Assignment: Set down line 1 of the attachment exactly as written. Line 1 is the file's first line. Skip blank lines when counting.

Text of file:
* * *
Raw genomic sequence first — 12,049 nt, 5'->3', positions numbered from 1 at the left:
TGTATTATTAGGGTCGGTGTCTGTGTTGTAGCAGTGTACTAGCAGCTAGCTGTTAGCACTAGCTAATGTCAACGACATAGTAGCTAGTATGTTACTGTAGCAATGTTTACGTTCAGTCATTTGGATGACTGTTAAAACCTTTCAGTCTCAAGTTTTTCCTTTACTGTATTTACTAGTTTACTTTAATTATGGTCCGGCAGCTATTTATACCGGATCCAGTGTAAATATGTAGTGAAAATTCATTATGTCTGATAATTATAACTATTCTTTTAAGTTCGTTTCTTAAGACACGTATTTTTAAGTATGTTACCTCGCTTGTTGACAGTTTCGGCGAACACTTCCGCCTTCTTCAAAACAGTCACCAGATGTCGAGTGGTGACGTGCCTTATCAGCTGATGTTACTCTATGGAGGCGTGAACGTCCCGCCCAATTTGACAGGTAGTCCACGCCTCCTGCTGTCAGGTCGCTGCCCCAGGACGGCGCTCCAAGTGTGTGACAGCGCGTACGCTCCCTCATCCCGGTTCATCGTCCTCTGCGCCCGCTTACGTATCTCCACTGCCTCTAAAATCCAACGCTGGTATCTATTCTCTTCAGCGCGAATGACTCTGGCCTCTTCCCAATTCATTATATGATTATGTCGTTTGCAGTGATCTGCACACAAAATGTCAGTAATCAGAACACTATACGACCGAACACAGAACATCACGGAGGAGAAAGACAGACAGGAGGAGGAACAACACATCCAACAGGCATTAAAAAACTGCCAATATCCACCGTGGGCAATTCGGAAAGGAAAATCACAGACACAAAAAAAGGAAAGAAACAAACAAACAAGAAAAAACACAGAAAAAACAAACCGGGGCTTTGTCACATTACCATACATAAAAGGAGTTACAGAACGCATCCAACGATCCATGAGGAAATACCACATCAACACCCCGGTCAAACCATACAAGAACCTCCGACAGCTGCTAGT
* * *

Raw genomic sequence first — 12,049 nt, 5'->3', positions numbered from 1 at the left: